So what kind of loss would you prefer? One where the Mets look flat and inoffensive and collect no hits at all, or one where the Mets collect lots of hits, but can’t pitch, field or run the bases so it doesn’t matter ?
What’s that? You’d like neither? Sorry, not on the menu.
Unlike on Chris Heston ‘s big night , the Mets hit and hit from the get-go — Curtis Granderson  started off the game by tripling into the gap. Oh wait, Granderson thought the ball had been caught, so it was a double. Except it was a single. That’s how it’s going these days: The Mets hit but still screw up somehow.
Granderson recovered from his self-colonoscopy but wound up getting thrown out at home from me to you, to use a baseball saying I’ve always loved without really understanding it — even Tim Teufel  had a crappy night. Wilmer Flores  seemed to save the day by driving in two runs, but that only got the Mets even — because Matt Harvey  had given up a two-run homer to Joe Panik  in the top of the first.
On an 0-2 fastball, no less.
It was just the beginning of Harvey’s troubles. The Mets grabbed a 4-2 lead, but Harvey unraveled in the sixth: Panik singled, Angel Pagan  singled, Buster Posey  doubled into the corner (on another 0-2 pitch), Brandon Belt  homered, Brandon Crawford  doubled but was thrown out at third, and after an out Justin Maxwell  homered.
Harvey’s record over his last four starts: 1-3, 7.20 ERA and eight homers surrendered. In 2013 he gave up seven homers all season.
So what’s wrong? After Harvey’s unceremonious departure, there were as many theories as there were Twitter accounts and SNY microphones. Maybe it’s a hangover from Tommy John  surgery: Adam Wainwright ‘s ERA was nearly 4.00 in his first post-TJ campaign, after all. Maybe it’s not having a feel for the killer slider that complements the fastball. Maybe it’s not pitching inside enough — Giants hitters were leaning out for pitches like they were at the buffet. Maybe it’s just the usual learning curve of a sophomore season.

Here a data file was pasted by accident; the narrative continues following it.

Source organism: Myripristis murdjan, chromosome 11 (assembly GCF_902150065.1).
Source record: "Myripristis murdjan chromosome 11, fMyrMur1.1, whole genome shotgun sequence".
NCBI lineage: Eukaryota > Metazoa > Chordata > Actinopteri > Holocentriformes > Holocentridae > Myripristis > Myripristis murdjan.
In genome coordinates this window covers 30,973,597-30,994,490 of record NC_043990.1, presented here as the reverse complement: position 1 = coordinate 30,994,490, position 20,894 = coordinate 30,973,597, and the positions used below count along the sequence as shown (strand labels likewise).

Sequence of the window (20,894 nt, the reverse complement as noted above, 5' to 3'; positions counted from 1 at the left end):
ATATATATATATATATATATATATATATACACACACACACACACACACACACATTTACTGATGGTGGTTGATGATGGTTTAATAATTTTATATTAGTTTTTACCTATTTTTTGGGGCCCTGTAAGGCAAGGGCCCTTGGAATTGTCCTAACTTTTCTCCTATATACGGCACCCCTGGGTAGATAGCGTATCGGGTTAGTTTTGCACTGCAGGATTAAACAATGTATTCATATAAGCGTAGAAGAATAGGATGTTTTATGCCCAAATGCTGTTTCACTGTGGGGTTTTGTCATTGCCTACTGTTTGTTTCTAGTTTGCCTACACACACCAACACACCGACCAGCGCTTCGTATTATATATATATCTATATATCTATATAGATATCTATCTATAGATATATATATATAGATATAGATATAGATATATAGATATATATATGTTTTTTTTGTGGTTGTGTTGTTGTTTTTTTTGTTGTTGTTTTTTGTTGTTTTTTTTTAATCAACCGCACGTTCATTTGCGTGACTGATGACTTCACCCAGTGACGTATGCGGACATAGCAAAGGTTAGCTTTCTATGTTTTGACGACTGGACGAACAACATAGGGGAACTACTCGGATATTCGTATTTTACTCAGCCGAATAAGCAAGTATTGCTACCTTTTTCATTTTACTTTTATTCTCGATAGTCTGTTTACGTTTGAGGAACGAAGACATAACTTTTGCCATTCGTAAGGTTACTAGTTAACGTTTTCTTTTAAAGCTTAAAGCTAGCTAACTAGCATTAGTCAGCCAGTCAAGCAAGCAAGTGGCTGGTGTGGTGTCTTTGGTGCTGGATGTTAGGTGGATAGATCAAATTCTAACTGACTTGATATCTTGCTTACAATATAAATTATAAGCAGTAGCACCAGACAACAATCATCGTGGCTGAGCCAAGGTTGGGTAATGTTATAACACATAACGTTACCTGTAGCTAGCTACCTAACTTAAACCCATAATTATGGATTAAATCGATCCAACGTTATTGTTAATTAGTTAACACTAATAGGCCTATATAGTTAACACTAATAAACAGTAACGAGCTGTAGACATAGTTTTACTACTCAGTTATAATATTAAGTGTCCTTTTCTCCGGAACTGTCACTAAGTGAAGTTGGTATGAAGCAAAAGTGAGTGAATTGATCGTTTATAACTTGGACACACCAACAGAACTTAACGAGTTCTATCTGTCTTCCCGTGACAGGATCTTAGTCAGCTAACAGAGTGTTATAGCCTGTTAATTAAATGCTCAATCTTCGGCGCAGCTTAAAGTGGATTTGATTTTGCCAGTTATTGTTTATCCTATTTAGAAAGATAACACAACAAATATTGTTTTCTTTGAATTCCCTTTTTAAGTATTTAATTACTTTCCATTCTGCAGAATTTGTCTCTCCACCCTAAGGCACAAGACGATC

Most likely it’s a little bit of everything above. Harvey, to his credit, was his toughest critic after the game, talking about being “all over the place” in a “pretty poor performance” and stubbornly returning, mantra-like, to insisting that figuring out will begin tomorrow.
Which would be great, but the Mets have more to fix. Their baserunning was abysmal, their infield and outfield play was poor, and they’re playing with no real bench until they sort out some mysterious transaction that seems to involve Kevin Plawecki , Dilson Herrera , Bobby Parnell  and possibly others from a list that could include Dillon Gee , Aramis Ramirez , Ryan Braun  and Ted Williams ‘s frozen head.
Let’s hope that restructuring begins tomorrow too. It was good to have Travis d’Arnaud  back, but Eric Campbell  has to be moved off third base sooner rather than later — the highlight of SNY’s telecast was Ron Darling  dispassionately noting that Campbell doesn’t have a lot of range or confidence at third, so he compensates for that by playing back and not coming in on balls, which leaves him a second or two slow trying to turn double plays. Last night’s game was all the evidence one needs to see why that’s not a good idea.
Once whatever mysterious transacting has been completed, Herrera should take over at second, with Ruben Tejada  moving to third until he’s, in turn, supplanted by Daniel Murphy . That ought to stabilize things a bit, without disrupting Wilmer Flores’s development as a shortstop. (Which you’re welcome to say is also a bad idea.) But it also involves waiting — and then, once the waiting’s over, hoping for an outcome that’s dependent on a best-case scenario, such as a 21-year-old being ready for a regular big-league job. In the meantime, the Mets are playing short in any number of ways. Which has only been happening since the first day we heard the name “Bernie Madoff.”
It’s getting old, to say the least. And it’s too much for any baseball superhero to fix.